Chipotle Pork with Peach Habanero Salsa

Chipotle Pork Tenderloin with Peach Salsa and Sautéed Kale.

Chipotle Pork Tenderloin with Peach Salsa and sautéed kale greens.

While planning dinner for two, my partner and I realized we had a few too many ripe fresh peaches, so decided to make a spicy fruit salsa for meat, resulting in this nice summertime meal: chipotle pork tenderloin with peach salsa.

Preparing the salsa: fresh habanero, red onion, and cilantro.

Preparing the salsa: fresh habanero, red onion, and cilantro.

She prepared the salsa to generously serve two; the salsa consisted of three ripe peaches, pitted, and diced (medium, with skin intact), diced red onion, and finely chopped fresh cilantro, about 1/2 finely chopped fresh habanero pepper (seeds and veins removed), a touch of sugar and apple cider vinegar, and finally salt and a touch of powdered cumin and chipotle pepper, to taste.

Fresh Peach Salsa with Habanero.

Fresh Peach Salsa with Habanero.

I slathered a fairly small pork tenderloin with olive oil and finely chopped chipotle chile en adobo (from a can), browned it in a hot skillet, seasoned it with salt pepper and a bit of adobo seasoning, then placed the loin (whole) in a lightly-oiled glass baking dish and cooked in a 350° F oven for 30 minutes.  This typically yields a spectrum of doneness: from medium on the narrow end to medium rare on the thicker end, so plan accordingly with a few more minutes baking time, if you prefer it more well done.  We let the pork rest for about five minutes, then sliced it into medallions.

Our kale greens were simply sautéed in olive oil in a skillet (first covered, stirring occasionally, then uncovered for the final minutes to desired doneness) over medium low heat, and seasoned with salt and pepper.

We plated each serving with five or six pork medallions, a generous amount of the salsa, and garnished with a cilantro sprig.

Chipotle Pork Tenderloin with Fresh Peach Salsa and sautéed kale greens.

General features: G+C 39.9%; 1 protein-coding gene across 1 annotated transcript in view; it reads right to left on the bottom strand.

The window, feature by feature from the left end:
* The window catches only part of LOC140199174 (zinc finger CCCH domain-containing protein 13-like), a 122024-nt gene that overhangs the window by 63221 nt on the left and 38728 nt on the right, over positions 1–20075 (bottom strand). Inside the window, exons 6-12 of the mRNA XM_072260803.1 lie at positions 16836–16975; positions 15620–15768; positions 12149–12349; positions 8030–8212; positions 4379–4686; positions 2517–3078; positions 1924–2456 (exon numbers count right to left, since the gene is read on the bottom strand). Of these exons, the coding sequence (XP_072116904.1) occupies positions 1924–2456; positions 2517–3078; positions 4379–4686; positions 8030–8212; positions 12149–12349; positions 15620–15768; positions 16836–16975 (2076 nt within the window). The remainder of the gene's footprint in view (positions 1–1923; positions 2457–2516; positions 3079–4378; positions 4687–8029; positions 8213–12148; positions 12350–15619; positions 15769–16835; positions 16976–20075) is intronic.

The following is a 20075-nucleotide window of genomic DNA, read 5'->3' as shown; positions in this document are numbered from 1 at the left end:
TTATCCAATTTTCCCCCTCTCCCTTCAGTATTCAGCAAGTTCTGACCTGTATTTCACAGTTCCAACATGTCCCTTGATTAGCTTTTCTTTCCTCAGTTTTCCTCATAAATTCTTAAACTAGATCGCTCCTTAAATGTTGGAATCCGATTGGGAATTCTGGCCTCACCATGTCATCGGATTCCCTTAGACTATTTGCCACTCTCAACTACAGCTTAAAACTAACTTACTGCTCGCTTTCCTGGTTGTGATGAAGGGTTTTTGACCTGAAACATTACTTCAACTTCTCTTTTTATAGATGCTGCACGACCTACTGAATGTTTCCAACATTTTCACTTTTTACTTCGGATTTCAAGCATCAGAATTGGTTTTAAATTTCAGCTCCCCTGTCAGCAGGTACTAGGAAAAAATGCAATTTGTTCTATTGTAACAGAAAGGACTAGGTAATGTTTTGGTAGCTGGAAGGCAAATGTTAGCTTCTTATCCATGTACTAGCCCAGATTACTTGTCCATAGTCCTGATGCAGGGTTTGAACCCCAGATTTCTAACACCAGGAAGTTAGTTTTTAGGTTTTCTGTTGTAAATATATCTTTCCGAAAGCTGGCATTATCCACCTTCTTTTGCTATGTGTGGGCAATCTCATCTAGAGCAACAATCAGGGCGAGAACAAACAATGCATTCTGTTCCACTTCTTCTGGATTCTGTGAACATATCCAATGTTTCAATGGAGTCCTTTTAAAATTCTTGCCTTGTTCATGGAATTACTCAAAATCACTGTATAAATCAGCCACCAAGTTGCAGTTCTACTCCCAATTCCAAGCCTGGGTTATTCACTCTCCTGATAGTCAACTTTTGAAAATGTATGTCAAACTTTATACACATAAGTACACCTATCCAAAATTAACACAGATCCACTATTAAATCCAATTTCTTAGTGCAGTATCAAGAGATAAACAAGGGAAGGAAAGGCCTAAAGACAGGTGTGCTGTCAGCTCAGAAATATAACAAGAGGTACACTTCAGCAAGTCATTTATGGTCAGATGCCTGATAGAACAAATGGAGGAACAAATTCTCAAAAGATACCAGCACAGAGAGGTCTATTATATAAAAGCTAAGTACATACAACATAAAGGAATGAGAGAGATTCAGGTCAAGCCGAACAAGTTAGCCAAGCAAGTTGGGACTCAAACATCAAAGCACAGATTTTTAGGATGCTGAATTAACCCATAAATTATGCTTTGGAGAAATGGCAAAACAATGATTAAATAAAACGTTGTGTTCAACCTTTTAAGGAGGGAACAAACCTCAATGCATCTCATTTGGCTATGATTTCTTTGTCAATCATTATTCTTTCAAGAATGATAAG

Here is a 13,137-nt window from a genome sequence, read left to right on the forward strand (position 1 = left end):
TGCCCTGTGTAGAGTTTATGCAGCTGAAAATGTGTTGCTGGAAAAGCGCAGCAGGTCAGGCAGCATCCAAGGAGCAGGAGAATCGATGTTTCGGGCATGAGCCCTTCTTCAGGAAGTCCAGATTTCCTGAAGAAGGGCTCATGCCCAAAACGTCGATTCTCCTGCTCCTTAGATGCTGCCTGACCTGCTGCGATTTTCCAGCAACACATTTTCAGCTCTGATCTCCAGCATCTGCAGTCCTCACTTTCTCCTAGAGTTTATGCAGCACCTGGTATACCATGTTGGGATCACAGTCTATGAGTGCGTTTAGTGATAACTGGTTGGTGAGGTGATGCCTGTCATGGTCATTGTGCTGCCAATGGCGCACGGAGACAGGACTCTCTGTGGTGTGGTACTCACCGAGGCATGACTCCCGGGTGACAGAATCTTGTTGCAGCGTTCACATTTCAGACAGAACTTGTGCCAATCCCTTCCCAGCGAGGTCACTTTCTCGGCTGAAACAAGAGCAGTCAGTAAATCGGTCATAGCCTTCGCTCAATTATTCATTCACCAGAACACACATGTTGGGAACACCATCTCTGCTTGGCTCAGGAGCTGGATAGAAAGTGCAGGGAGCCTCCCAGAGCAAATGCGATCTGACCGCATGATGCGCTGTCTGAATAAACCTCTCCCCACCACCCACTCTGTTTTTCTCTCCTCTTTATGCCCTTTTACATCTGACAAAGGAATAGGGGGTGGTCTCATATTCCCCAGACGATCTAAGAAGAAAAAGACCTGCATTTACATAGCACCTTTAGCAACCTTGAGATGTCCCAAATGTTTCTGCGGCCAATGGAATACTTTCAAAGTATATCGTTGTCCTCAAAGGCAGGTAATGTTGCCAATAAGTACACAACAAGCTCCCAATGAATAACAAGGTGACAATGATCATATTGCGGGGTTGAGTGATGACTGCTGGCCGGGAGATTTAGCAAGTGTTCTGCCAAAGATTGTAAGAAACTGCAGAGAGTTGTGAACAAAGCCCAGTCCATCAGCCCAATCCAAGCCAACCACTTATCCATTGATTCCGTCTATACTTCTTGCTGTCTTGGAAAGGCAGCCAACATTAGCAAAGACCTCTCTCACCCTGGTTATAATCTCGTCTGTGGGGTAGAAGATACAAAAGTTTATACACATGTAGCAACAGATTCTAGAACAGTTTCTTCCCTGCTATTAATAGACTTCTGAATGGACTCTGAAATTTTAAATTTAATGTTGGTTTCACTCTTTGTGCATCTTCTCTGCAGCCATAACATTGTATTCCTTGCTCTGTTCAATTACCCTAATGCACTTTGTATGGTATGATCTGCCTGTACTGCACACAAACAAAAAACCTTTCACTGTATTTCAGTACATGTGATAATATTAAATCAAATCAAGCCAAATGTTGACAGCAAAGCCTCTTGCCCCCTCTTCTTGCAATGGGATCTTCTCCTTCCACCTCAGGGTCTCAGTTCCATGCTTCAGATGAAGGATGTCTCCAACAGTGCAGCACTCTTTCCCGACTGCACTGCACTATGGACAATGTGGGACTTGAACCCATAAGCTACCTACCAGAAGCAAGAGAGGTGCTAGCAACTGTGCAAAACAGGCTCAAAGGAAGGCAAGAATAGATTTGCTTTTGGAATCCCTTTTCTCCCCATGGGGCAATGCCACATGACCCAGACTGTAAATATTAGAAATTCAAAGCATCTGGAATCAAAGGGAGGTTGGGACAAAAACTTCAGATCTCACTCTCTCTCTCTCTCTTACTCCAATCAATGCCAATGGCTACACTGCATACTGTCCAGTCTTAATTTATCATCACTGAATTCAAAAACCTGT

Chipotle Pork Tenderloin with Fresh Peach Salsa and sautéed kale greens.

There are a lot of variations on this pork tenderloin dinner for two that you might like to experiment with as well, such this nice Mustard and Black Pepper Pork Tenderloin.

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Baked Lake Trout and Crispy Kale

Baked Lake Superior Trout and Crispy Kale

Here’s an easy but great meal, whipped up last night with some wonderful companions.  We shopped at the market quite late, but found a nice Lake Superior Trout fillet (wild, frozen) large enough to serve three, after the seafood counter had closed.

Prepare a sauce for the trout from yogurt (plain, thick yogurt, e.g., greek style, perhaps 1/2 cup), finely chopped chives or garlic grass, Worcestershire sauce (~1-2 T.), lemon pepper, salt to taste.  Here, we used garden-fresh garlic grass from a friend.

Place the (thawed) trout fillet(s) in a baking dish and coat the top with the sauce, perhaps with a small amount of olive oil underneath to assure it doesn’t stick to the dish when cooking.  A tip: if you leave a large fillet whole, you can cut it to test for done-ness and cut into servings at the same time.

Arrange coarsely chopped fresh kale on a baking pan and toss with olive oil. We included the stems as well; if you do, they’ll just likely be a bit chewy rather than crispy, like the leaves.  Luckily, we had plenty of home-grown kale. :)

Bake both the trout and kale in a 400° F, perhaps for 10-12 minutes for the trout and 5-7 minutes for the kale, until the fish is cooked through, but still moist, and the kale leaves are somewhat crisp. Toss the kale occasionally to cook/crisp evenly.

We plated individual-serving-size portions of the trout, topped with a bit more finely chopped garlic grass/chives, and the crisp kale on the side, accompanied by a pretty insalata caprese (unfortunately, not pictured) of ripe, yellow tomato slices, fresh home-grown basil leaves, and sliced fresh mozzarella.

Lake trout with yogurt/garlic sauce and baked crispy kale.

Here are some related links:

Note that the crispy kale can be prepared easily at many oven temperatures, e.g., 250° F – 400° F, to share the oven with your entree.

I was away from home; these smartphone photos don’t quite do this meal justice. :)